Objective To provide Swedish nationwide data on the prevalence of rheumatoid arthritis (RA), including variations by age, sex, geography, demography and education level, and assess antirheumatic treatment penetration.
Methods Patients ≥16 years assigned an RA diagnosis were identified from inpatient (n=96 560; 1964–2007) and specialist outpatient care (n=56 336; 2001–2007) in the Swedish National Patient Register, and the Swedish Rheumatology Quality Register (n=21 242; 1995–2007). Data on prescriptions, demography, vital status and educational level were retrieved from national registers.
Results A total of 58 102 individuals (mean age 66 years; 73% women) assigned an RA diagnosis were alive in Sweden in 2008, corresponding to a cumulative prevalence of 0.77% (women 1.11%, men 0.43%). The 2001–2007 period prevalence was 0.70%. Restriction to patients with ≥2 visits or diagnosis from a rheumatologist/internist reduced the overall cumulative prevalence to 0.68%. Whereas urban/rural differences (crude 0.65–1.00%) were explained by age differences, the age/sex-adjusted prevalence remained higher in patients with ≤9 years education (0.86%) than for those with 10–12 years (0.82%) and >12 years (0.65%). Treatment exposures (76% any disease-modifying antirheumatic drugs (DMARDs) or steroids, 64% any DMARD, 15% biological agents) varied with age; use of biological agents decreased from 22% in 16–59 years olds to 3% in ≥80 years olds. Any DMARD use correspondingly decreased from 71% to 43%. Applying age cut-off points from previous northern European and North American prevalence studies reduced or eliminated between-study differences.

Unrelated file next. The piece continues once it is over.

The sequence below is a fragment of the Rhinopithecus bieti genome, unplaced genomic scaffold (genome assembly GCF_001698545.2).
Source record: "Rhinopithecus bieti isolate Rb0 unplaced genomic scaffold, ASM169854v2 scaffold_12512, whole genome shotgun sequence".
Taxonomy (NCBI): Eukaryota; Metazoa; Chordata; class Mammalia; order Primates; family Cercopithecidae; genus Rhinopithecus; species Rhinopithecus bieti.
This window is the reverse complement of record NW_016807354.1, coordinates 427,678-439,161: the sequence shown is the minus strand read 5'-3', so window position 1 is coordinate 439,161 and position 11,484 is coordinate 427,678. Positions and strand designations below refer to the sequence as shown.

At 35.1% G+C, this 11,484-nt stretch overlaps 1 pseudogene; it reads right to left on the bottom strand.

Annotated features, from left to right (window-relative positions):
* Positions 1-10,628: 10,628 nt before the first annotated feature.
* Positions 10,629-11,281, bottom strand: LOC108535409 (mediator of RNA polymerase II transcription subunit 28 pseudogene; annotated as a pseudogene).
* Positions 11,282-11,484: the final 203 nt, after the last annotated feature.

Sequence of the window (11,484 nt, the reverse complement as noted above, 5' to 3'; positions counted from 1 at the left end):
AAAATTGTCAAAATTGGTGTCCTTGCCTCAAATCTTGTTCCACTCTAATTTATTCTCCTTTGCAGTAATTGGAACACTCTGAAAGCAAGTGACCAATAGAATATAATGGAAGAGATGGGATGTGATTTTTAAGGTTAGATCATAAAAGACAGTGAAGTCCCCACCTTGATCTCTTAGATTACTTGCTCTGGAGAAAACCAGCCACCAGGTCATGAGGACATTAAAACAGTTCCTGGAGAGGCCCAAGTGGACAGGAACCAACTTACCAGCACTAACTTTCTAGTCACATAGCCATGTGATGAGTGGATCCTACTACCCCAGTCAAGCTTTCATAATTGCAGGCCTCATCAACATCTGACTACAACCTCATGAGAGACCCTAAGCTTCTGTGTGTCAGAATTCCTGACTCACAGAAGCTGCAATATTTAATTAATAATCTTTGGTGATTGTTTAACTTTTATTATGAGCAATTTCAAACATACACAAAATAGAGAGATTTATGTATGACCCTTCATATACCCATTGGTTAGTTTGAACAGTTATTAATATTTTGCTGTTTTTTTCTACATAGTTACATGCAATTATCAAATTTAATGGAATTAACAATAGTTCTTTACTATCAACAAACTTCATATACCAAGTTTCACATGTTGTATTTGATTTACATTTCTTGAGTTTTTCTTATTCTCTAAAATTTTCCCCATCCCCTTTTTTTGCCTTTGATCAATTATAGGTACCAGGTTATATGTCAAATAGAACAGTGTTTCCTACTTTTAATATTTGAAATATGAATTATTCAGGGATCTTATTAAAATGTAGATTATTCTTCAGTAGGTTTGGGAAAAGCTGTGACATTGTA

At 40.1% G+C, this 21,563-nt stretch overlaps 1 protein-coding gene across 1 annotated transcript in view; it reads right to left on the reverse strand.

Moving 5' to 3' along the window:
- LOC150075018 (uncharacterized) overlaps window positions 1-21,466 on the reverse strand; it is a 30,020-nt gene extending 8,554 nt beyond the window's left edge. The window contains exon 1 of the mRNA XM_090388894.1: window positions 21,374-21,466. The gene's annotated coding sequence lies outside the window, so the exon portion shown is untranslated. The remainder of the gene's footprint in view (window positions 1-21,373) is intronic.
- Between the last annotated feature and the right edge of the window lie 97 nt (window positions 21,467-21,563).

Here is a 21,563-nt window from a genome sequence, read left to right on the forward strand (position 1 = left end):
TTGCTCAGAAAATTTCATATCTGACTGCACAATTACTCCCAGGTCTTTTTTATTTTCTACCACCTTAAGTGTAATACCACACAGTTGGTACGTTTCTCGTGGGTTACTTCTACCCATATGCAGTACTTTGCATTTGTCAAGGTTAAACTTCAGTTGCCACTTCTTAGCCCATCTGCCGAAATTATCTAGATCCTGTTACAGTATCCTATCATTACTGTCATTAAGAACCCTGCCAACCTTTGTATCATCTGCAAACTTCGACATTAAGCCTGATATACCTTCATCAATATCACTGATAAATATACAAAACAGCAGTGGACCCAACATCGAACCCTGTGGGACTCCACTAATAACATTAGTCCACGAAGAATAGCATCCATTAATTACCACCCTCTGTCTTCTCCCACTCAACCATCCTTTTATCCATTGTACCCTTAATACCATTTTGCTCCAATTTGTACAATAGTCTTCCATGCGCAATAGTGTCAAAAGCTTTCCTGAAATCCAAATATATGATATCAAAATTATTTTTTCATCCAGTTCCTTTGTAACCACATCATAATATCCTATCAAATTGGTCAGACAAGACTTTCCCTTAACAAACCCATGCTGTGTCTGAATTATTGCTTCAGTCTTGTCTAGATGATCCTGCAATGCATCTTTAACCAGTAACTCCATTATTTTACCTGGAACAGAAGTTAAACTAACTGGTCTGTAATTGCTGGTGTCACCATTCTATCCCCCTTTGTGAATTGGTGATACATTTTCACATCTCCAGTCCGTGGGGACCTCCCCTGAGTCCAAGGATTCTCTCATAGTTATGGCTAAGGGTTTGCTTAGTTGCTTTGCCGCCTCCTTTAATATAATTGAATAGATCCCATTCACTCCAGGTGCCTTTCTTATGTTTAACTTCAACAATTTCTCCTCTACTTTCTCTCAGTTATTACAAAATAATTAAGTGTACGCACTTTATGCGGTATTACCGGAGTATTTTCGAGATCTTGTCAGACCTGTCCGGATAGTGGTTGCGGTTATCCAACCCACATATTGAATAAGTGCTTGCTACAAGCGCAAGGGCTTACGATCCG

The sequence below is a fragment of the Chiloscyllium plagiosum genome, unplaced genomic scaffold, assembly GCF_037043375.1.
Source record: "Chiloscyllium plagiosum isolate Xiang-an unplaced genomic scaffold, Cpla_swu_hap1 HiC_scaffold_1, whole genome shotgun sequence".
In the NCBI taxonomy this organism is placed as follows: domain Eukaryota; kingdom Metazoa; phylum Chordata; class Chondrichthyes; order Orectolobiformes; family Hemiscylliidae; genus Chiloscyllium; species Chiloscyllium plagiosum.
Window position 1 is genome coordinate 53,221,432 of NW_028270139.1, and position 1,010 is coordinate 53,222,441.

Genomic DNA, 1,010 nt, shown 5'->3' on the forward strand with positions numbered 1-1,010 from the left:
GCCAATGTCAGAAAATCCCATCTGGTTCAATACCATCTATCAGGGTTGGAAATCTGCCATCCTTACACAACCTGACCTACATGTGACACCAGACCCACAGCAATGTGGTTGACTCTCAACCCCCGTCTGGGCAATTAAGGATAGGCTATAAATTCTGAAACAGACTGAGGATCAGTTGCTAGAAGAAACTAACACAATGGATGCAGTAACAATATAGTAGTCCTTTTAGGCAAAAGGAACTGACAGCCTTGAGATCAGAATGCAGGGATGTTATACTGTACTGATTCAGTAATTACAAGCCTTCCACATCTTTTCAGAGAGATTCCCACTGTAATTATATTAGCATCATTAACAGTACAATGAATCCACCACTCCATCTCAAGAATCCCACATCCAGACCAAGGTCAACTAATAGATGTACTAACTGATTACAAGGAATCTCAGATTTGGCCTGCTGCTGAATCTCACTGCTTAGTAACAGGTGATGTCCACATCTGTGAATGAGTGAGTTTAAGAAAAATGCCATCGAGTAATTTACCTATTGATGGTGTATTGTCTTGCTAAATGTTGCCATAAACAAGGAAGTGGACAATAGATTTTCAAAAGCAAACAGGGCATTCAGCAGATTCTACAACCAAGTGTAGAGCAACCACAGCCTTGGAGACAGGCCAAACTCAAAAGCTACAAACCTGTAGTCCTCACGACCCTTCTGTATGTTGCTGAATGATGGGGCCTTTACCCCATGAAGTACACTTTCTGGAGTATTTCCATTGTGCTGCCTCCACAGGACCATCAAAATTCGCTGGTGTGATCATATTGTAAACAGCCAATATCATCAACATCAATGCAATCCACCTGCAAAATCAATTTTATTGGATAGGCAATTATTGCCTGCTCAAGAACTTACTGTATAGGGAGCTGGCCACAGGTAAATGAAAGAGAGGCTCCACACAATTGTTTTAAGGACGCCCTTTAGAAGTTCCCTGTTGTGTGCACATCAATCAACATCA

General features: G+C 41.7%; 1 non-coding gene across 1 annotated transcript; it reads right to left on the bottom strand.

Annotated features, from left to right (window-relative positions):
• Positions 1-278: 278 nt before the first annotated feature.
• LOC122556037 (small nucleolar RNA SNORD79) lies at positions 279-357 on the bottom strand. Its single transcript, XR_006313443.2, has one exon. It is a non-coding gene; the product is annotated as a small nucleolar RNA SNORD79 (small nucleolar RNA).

Conclusion This nationwide approach yielded a prevalence of RA similar to previous regional assessments. While displaying only modest geographical variation and no urban/rural gradient, prevalence was associated with educational level. Although most patients received antirheumatic drugs, age was a strong treatment determinant.
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The ARTIS study group (in alphabetical order) E Baecklund, L Coster, C Dackhammar, N Feltelius, P Geborek, L Jacobsson, L Klareskog, S Lindblad, S Rantapaa-Dahlqvist, T Saxne and R van Vollenhoven.
Funding For the maintenance of the register, the Swedish Society for Rheumatology has received funding, independent of the conduct of these scientific analyses, from Schering-Plough, BMS, Wyeth, Abbott Laboratories and Roche.
Competing interests The ARTIS Study Group conducts scientific analyses using data from the Swedish Biologics Register ARTIS run by the Swedish Society for Rheumatology.
Ethics approval This study was conducted with the approval of the Regional Ethics Committee, Karolinska Institutet, Stockholm, Sweden.
Provenance and peer review Not commissioned; externally peer reviewed.
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